“Champions for an HIV-free generation” visit Mozambique
12 February 2009
The “Champions for an HIV-free Generation” - an organization of African leaders including former African presidents and other influential personalities – visited Mozambique as part of their mandate to mobilize leadership in Africa and to promote effective policies and action on HIV prevention.
The aim of the visit was to advocate for keeping AIDS high on the political agenda in Mozambique as well as to step up efforts to prevent the spread of HIV in the country. As outspoken opinion-leaders, the Champions sought to initiate a dialogue in changing behavioural and societal norms.
“The Champions realize that stronger, more visionary leadership must come from within the continent most affected by this epidemic. We are here to reach our peers, our African brothers and sisters, to find solutions together,” said His Excellency Mr Festus Mogae, former president of Botswana.
The Champions realize that stronger, more visionary leadership must come from within the continent most affected by this epidemic. We are here to reach our peers, our African brothers and sisters, to find solutions together.
His Excellency Mr Festus Mogae, former president of Botswana
Led by Mr. Mogae, the Champions met with Mozambique’s President Armando Guebuza, Prime Minister Luisa Diogo and several cabinet members, as well as with leaders of civil society organizations, development partners and the media. Through their discussions, the Champions shared regional experiences in fighting the disease and urged the scale-up of effective HIV prevention strategies.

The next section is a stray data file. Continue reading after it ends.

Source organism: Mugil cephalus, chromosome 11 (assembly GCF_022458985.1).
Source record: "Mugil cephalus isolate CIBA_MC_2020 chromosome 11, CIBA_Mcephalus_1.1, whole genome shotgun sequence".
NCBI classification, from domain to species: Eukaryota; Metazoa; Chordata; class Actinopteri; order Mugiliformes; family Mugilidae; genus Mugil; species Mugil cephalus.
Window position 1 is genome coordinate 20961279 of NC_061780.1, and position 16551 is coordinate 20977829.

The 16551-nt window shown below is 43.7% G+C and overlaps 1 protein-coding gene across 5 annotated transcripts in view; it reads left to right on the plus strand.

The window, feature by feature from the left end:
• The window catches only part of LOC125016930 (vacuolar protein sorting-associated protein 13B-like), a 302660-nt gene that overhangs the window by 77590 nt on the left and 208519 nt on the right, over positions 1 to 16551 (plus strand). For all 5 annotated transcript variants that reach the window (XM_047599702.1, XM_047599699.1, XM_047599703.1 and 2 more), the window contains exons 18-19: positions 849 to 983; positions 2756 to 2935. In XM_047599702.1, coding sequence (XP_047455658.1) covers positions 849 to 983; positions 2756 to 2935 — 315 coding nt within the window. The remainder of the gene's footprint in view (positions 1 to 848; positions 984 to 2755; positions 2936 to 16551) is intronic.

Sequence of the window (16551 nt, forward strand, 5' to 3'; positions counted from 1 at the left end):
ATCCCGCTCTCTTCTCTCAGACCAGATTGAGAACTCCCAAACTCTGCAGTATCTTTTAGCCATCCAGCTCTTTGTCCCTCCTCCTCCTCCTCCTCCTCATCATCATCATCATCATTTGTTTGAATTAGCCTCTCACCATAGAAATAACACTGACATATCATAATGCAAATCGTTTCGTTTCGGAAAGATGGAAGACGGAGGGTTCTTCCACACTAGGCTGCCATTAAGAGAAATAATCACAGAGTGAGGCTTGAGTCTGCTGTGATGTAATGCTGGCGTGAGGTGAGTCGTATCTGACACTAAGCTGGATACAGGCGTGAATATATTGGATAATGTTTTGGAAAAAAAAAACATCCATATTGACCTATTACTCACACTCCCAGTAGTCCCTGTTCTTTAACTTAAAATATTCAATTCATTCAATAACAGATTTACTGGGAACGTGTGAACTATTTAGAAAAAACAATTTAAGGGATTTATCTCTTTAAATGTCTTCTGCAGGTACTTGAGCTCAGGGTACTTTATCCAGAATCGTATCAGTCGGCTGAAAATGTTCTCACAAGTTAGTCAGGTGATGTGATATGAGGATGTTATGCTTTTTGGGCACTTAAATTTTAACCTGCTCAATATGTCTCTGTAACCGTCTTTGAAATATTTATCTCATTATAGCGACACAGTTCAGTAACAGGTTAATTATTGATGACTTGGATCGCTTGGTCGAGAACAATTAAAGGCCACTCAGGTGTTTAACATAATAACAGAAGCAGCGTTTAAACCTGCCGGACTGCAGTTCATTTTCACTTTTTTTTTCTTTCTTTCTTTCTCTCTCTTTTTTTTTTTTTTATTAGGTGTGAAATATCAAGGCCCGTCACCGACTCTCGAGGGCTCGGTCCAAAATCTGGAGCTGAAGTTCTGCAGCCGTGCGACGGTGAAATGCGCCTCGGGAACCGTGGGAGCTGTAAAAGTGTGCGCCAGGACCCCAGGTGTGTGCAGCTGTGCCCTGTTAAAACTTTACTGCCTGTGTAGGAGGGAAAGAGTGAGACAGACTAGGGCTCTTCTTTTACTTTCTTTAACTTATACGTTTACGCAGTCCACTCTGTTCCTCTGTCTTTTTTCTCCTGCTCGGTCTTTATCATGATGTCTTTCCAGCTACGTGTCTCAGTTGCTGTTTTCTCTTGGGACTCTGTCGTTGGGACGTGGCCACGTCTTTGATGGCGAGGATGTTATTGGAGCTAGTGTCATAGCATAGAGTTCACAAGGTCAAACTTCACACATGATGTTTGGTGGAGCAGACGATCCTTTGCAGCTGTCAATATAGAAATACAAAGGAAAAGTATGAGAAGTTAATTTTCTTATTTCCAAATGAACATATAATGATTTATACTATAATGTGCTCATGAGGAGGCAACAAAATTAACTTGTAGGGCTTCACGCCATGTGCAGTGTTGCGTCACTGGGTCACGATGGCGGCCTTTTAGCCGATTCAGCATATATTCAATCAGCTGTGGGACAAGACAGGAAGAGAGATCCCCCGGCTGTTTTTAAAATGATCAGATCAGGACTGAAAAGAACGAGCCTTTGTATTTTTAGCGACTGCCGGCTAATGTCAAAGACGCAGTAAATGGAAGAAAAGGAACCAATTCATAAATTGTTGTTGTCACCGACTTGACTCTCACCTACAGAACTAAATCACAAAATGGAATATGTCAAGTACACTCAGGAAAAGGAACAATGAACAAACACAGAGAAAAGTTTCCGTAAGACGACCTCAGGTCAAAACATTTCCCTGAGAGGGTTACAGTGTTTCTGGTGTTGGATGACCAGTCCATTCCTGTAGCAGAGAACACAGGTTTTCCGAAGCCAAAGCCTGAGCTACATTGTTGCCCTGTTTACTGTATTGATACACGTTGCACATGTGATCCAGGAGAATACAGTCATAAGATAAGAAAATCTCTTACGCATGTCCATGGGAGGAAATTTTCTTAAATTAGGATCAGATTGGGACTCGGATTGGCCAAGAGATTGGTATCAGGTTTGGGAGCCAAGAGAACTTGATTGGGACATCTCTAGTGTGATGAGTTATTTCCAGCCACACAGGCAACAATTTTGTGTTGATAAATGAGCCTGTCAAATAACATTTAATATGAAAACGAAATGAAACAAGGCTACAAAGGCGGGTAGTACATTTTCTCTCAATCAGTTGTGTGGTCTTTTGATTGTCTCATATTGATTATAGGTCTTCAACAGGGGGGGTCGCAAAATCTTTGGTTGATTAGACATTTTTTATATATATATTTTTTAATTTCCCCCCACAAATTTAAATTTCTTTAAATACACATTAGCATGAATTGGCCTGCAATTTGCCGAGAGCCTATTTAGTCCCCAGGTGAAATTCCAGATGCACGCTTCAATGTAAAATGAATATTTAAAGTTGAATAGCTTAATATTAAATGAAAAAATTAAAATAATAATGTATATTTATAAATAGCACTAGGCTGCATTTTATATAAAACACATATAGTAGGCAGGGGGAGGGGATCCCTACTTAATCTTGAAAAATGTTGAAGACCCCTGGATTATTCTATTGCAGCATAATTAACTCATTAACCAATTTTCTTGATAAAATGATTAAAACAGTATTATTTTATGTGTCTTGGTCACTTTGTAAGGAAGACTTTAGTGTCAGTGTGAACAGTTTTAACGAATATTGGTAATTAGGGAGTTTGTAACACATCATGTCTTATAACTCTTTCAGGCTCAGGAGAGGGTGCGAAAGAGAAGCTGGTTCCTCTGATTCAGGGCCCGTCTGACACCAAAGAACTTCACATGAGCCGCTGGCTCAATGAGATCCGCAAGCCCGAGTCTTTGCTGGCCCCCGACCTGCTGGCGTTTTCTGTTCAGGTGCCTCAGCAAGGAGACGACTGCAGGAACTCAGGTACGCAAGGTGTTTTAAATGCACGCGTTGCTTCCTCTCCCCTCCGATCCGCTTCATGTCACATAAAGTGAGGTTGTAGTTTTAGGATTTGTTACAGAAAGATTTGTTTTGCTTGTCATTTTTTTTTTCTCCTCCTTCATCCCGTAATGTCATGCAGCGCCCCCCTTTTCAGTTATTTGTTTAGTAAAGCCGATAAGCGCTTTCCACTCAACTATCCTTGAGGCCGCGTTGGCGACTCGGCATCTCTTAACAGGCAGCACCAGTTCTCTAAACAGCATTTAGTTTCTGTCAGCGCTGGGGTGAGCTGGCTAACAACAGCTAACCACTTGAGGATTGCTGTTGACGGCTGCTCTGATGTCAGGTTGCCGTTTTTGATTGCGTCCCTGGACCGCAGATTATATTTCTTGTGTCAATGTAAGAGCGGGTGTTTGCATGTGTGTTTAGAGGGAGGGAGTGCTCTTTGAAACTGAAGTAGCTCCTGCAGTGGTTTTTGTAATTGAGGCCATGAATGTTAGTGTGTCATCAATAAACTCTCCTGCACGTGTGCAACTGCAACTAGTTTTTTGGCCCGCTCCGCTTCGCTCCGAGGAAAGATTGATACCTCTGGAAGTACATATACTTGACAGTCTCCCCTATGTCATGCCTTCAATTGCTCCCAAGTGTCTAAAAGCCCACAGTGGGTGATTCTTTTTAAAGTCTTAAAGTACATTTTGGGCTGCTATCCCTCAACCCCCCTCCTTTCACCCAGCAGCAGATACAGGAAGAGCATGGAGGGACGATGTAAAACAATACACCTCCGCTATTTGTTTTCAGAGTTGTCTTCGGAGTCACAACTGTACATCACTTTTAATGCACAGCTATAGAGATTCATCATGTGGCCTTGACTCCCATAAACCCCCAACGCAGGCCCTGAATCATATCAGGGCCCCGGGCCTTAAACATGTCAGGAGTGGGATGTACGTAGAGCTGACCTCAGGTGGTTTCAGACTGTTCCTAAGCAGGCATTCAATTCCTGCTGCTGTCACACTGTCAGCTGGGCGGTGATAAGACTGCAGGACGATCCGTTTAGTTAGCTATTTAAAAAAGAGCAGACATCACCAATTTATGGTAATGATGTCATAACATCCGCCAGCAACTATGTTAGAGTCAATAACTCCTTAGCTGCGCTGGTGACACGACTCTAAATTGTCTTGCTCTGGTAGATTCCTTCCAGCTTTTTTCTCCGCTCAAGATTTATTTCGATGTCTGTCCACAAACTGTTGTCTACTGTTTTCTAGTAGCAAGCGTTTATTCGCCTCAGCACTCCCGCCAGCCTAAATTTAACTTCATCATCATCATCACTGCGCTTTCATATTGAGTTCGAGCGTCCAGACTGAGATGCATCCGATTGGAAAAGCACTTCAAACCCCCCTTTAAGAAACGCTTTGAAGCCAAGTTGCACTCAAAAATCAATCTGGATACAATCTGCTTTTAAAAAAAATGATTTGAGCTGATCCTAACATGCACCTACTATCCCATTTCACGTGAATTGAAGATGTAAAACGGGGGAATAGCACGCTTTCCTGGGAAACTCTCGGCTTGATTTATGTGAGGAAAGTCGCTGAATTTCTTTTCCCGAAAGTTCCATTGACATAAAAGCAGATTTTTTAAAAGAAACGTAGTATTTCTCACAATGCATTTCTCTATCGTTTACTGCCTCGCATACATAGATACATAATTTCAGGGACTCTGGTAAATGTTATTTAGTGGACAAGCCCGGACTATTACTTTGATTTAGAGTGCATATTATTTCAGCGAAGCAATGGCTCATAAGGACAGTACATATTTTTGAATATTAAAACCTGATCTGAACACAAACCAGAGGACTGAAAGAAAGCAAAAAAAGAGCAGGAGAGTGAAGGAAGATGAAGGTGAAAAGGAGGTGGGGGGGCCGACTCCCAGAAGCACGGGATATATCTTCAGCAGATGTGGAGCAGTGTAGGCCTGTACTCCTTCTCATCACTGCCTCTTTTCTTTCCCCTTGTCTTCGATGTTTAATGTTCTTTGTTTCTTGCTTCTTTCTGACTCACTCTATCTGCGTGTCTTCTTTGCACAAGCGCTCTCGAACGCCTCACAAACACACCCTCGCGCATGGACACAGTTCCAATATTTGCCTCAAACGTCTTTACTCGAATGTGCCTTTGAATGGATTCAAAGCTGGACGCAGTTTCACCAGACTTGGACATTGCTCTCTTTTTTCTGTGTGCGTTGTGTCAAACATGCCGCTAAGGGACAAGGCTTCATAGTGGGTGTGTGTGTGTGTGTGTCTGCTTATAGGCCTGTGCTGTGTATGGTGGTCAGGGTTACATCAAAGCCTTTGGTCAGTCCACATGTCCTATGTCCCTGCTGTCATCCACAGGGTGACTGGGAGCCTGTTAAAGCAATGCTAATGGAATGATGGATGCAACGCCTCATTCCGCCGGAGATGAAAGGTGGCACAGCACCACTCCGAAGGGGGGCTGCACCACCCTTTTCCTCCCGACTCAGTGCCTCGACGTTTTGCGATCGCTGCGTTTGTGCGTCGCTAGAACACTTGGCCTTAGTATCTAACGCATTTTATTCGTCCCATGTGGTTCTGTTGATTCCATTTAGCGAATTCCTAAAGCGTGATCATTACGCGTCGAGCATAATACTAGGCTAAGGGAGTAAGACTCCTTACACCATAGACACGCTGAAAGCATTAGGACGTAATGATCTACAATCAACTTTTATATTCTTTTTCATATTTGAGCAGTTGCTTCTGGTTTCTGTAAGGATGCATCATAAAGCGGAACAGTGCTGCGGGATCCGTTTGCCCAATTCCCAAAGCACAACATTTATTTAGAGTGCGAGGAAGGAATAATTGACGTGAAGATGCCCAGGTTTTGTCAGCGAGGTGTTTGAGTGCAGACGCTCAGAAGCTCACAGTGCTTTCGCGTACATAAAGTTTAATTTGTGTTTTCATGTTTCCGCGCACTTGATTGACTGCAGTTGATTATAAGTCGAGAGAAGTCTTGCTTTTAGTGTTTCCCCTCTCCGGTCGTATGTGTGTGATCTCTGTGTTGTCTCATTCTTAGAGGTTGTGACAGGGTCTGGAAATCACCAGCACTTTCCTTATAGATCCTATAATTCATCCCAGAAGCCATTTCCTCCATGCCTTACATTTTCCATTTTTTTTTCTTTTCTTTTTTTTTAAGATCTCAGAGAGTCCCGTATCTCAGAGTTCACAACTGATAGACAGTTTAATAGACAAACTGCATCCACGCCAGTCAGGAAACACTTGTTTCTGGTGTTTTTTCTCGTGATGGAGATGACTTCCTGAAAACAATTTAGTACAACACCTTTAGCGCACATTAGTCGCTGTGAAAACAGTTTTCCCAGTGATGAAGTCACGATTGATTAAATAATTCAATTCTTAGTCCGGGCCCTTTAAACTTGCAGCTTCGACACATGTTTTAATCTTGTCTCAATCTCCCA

Other Champions taking part in the visit included His Excellency, Mr. Joaquim Chissano, former President of the Republic of Mozambique; Professor Miriam Were, chairperson of the Kenya National AIDS Control Council; and Ms. Joyce Mhaville, chairperson of the Steering Committee of the African Broadcast Media Partnership Against HIV/AIDS (ABMP).
"The Champions for a HIV Free Generation is an extraordinary initiative. The Champions play a pivotal role in advocating for the scale up of key prevention activities that can have the greatest impact such as multiple concurrent partnerships and male circumcision," said UNAIDS Country Coordinator Mauricio Cysne.
One of the priority issues that the Champions brought to Mozambique is the subject of male circumcision. The Champions asked the government to consider the rapid scale-up of male circumcision as a priority under the country’s current comprehensive HIV prevention plan. The Champions pointed out the compelling scientific evidence, globally and even locally, that male circumcision can reduce HIV infections greatly.
Furthermore, they also stressed the fact that male circumcision should always be considered as part of a comprehensive HIV prevention package and that the communication strategies around male circumcision are critical to prevent men from developing a false sense of security and engage in high-risk behaviours that could undermine the partial protection provided by male circumcision.